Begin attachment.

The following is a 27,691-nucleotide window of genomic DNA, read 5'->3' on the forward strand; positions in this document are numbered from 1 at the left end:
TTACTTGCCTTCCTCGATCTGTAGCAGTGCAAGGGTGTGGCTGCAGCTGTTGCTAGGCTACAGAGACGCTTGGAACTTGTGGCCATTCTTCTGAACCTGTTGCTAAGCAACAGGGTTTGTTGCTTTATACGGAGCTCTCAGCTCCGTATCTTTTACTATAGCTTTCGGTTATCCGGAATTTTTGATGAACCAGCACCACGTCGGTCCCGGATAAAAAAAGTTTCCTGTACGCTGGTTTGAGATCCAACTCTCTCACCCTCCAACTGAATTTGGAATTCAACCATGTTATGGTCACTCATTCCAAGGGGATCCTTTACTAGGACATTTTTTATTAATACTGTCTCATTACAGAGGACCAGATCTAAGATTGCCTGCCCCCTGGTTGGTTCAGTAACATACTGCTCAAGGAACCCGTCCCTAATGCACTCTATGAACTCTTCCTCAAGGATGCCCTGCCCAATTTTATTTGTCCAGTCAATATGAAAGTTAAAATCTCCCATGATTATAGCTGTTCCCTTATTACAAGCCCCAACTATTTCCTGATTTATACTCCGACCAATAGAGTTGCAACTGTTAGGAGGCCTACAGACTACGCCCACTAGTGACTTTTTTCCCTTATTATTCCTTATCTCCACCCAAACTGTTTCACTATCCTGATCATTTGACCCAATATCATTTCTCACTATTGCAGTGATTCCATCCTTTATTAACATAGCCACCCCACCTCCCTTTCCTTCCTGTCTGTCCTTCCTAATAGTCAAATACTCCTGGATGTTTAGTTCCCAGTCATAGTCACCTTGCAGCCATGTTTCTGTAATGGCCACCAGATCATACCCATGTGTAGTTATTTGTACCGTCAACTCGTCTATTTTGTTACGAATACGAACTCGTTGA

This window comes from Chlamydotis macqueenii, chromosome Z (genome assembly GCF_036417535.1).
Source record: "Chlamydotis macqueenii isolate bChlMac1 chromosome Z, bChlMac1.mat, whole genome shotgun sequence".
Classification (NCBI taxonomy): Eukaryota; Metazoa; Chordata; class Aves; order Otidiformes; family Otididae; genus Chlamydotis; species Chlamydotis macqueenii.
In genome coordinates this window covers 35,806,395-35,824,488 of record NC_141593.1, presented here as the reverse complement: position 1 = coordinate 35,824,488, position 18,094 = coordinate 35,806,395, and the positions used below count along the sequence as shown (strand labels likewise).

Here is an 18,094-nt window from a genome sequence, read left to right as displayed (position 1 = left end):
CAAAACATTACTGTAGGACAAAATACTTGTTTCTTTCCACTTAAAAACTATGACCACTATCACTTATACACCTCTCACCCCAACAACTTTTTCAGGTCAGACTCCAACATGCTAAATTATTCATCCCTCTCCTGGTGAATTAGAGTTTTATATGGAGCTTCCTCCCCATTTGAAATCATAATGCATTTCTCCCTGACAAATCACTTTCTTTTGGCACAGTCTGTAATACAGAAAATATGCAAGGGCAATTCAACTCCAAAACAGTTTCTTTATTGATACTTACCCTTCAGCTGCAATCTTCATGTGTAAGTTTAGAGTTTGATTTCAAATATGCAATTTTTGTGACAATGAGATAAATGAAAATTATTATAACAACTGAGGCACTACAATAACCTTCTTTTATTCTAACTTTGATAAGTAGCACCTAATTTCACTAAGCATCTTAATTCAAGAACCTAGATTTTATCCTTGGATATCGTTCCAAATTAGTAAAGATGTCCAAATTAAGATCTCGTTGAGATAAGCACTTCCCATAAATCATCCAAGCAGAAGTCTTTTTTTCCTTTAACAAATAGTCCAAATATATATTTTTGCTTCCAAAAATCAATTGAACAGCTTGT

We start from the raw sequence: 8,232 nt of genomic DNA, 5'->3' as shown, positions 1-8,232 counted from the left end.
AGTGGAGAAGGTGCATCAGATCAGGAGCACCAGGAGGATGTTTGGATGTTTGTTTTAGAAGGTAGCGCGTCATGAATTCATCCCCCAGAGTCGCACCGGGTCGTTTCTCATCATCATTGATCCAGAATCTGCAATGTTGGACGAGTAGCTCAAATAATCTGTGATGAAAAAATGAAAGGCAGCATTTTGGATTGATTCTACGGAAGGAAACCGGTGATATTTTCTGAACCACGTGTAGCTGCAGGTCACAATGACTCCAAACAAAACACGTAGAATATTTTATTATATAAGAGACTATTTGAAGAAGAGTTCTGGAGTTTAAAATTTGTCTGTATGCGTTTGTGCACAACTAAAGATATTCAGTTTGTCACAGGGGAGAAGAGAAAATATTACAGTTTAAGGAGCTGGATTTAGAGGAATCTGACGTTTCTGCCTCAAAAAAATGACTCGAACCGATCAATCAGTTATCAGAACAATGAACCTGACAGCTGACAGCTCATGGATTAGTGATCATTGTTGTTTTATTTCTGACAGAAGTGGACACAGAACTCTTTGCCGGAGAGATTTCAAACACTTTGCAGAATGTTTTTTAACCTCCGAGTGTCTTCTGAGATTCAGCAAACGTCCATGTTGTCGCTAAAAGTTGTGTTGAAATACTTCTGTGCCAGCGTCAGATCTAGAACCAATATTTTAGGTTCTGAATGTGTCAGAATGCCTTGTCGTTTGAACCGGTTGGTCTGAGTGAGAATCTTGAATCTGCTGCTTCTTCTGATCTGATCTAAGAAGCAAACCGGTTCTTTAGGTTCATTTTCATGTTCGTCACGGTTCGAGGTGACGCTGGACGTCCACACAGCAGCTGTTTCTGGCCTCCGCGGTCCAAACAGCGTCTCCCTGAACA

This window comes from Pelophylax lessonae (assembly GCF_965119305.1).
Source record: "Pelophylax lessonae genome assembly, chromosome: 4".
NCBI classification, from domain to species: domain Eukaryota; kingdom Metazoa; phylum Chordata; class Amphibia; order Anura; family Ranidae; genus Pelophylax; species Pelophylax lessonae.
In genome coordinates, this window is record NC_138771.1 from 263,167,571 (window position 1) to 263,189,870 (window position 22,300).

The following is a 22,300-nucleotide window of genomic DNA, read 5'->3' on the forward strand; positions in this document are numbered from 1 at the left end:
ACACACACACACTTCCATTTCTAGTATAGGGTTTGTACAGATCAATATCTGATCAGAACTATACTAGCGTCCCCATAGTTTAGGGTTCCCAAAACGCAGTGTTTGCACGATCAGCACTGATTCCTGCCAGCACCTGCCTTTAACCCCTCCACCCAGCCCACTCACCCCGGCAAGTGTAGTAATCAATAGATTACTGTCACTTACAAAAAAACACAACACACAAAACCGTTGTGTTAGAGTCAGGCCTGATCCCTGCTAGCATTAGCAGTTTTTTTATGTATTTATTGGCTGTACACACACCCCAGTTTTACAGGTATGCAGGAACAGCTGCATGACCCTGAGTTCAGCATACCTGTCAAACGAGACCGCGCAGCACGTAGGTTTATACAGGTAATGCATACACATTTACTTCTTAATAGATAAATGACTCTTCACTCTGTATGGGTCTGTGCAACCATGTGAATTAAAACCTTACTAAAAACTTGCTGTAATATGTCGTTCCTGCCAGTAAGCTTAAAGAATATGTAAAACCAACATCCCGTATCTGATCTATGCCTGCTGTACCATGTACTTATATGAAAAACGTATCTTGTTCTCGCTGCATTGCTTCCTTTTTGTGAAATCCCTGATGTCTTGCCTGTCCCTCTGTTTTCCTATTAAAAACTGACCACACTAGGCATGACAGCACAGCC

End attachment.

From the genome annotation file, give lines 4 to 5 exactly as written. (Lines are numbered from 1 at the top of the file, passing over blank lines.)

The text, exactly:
Source record: "Chlamydotis macqueenii isolate bChlMac1 chromosome Z, bChlMac1.mat, whole genome shotgun sequence".
Classification (NCBI taxonomy): Eukaryota; Metazoa; Chordata; class Aves; order Otidiformes; family Otididae; genus Chlamydotis; species Chlamydotis macqueenii.